A congressional ban on gun violence research backed by the National Rifle Association (NRA) has been extended in the aftermath of the Charleston church shooting that left 9 people dead.
As Public Radio International (PRI) reported recently, the House of Representatives Appropriations Committee voted to reject an amendment last month that would have allowed the Centres for Disease Control and Prevention (CDC) to study the relationship between gun ownership and gun violence.
The reasoning? “A gun is not a disease,” and therefore falls outside of the CDC’s research domain.
“The CDC is there to look at diseases that need to be dealt with to protect public health,” House Speaker John Boehner (R-Ohio) said at a press conference last week.
“I’m sorry, but a gun is not a disease. Guns don’t kill people — people do. And when people use weapons in a horrible way, we should condemn the actions of the individual and not blame the action on some weapon.”
The fight over research on gun violence goes back a couple decades. In the 1990s, the CDC funded and backed gun violence research done by Dr. Fred Rivara, a professor of pediatrics and epidemiology at the University of Washington at Seattle Children’s Hospital. He found that having a gun in the home increases the risk of homicide and suicide threefold.
The NRA later admonished the CDC for supporting Rivara’s findings. Rivera accused the organisation recently of working with Congress to try and stifle his and other future research on gun violence.
“[Our research] underwent peer review and was thought to be very solid and worthwhile research,” Rivara told PRI’s the Takeaway in April. “The CDC stood by our research — they had funded it and they stood by it. Unfortunately, it raised the attention of the National Rifle Association, who then worked with pro-gun members of Congress to essentially stop funding firearm research.”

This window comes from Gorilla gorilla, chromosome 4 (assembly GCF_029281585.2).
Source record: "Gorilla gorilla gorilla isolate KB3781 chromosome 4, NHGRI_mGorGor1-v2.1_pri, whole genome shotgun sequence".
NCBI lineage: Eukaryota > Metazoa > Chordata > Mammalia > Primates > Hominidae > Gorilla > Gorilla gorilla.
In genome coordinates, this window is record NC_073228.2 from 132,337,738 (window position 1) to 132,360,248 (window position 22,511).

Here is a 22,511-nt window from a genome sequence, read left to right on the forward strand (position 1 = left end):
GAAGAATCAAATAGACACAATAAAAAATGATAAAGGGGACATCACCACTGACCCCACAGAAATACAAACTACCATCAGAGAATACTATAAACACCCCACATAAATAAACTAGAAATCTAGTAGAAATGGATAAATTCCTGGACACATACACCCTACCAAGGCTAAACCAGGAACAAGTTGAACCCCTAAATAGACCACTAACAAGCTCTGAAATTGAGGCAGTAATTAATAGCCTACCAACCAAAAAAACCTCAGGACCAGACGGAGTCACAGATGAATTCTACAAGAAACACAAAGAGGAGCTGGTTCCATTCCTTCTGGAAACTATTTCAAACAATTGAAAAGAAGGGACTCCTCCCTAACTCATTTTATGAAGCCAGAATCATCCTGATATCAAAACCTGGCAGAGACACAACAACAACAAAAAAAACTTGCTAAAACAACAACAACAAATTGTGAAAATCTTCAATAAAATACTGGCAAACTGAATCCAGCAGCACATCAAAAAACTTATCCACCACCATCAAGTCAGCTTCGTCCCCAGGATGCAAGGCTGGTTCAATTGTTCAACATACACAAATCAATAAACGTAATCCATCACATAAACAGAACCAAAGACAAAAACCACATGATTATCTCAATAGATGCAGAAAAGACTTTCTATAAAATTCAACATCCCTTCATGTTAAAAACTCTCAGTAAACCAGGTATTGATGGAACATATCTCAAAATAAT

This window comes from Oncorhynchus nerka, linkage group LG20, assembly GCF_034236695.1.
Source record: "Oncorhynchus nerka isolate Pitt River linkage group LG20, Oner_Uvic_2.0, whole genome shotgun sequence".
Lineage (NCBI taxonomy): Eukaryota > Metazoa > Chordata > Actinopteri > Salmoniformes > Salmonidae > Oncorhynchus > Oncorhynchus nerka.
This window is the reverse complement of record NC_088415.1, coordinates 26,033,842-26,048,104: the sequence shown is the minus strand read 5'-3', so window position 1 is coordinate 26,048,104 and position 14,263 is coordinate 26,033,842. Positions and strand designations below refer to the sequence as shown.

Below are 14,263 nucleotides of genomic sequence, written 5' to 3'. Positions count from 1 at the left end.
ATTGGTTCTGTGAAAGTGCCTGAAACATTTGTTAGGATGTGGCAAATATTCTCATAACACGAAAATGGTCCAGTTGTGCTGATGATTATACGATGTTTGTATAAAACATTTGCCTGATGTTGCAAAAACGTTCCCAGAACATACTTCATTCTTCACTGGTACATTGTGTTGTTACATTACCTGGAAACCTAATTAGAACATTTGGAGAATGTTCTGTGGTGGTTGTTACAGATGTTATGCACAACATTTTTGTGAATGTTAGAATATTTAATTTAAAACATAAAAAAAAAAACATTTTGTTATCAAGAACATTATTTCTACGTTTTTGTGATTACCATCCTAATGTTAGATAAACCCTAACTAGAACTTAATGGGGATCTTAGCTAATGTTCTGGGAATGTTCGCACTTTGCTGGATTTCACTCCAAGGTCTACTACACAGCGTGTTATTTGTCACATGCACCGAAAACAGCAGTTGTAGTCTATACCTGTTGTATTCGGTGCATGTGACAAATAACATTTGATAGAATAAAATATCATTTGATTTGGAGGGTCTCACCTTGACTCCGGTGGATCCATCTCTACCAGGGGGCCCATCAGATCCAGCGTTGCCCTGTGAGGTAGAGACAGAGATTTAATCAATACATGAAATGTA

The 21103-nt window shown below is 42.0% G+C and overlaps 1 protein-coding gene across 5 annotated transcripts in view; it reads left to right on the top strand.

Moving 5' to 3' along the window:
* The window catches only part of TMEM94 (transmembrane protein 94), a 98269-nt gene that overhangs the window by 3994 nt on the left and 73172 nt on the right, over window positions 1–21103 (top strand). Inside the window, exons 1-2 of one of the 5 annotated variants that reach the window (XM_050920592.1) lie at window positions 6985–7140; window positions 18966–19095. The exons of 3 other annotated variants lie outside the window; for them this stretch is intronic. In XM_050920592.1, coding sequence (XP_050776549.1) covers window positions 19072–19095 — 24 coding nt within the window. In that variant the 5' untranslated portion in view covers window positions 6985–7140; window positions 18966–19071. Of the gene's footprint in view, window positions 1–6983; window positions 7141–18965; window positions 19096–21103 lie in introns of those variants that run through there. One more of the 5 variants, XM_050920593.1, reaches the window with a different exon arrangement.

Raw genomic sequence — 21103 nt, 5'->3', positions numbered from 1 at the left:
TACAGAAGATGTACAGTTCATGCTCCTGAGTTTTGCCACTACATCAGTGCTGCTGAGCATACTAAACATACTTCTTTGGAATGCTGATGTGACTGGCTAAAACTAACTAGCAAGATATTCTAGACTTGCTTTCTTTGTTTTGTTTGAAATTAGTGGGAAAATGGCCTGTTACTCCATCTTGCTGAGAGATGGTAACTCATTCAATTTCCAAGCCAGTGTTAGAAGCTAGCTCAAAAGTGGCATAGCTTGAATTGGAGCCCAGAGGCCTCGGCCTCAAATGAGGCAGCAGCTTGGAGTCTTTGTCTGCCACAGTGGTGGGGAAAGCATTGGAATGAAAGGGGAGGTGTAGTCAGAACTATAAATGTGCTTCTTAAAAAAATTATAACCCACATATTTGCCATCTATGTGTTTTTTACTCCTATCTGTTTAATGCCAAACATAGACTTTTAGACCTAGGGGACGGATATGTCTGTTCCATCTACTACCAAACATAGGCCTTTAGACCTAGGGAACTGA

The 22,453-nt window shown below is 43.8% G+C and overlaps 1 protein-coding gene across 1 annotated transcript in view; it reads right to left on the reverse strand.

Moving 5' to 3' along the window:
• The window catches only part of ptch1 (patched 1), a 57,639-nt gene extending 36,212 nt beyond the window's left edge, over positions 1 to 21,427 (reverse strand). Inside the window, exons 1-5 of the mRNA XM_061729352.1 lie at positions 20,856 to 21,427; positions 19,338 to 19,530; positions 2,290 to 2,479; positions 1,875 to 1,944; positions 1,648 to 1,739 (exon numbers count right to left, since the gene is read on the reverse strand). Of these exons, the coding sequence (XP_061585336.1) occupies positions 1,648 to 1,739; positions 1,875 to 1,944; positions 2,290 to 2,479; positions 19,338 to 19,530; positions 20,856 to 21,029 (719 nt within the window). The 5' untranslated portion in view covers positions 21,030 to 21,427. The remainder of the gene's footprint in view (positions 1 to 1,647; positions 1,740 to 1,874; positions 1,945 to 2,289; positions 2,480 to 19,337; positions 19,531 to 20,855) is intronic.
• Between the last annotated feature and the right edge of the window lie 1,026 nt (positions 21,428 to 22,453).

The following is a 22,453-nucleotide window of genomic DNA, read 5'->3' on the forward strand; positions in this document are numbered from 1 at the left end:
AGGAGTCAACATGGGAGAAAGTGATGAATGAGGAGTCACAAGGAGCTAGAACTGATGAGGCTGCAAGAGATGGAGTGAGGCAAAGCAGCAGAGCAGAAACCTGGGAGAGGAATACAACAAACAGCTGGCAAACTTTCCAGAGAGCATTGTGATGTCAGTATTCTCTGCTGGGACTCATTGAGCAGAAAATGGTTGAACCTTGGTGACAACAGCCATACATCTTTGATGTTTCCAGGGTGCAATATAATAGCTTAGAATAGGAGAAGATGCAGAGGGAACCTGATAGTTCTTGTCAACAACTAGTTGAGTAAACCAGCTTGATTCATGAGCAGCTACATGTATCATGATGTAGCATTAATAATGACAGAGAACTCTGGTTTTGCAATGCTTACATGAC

Many CDC employees stopped researching gun violence out of fear they would lose their jobs.
“No federal employee was willing to risk his or her career or the agency’s funding to find out” if any gun research could be done, Dr. Arthur Kellerman, Rivara’s colleague that also worked on the original research that appeared in the New England Journal of Medicine, said in a December 2012 article published in the journal.
It was “really chilling” for gun violence researchers to see the studies dry up, Rivara said.
“Gun deaths and gun injuries as a public health issue are still basically anathema to CDC researchers and anyone who gets CDC funding, which is potentially millions of dollars,” The Takeaway correspondent Todd Zwillich told PRI.
“Congressional prohibition, which was extended in this very vote that we’re talking about with that appropriations bill, prevents the CDC from advocating for any form of gun control.”
American taxpayers pay roughly $US12.8 million every day to cover the costs of gun-related deaths and injuries, according to a report released in April by Mother Jones on the cost of gun violence in America.
CDC data has indicated that guns will kill more Americans under 25 than cars in 2015, The Atlantic reported. More than 25% of teenagers ages 15 and older who die of injuries in the US are killed in gun-related incidents.
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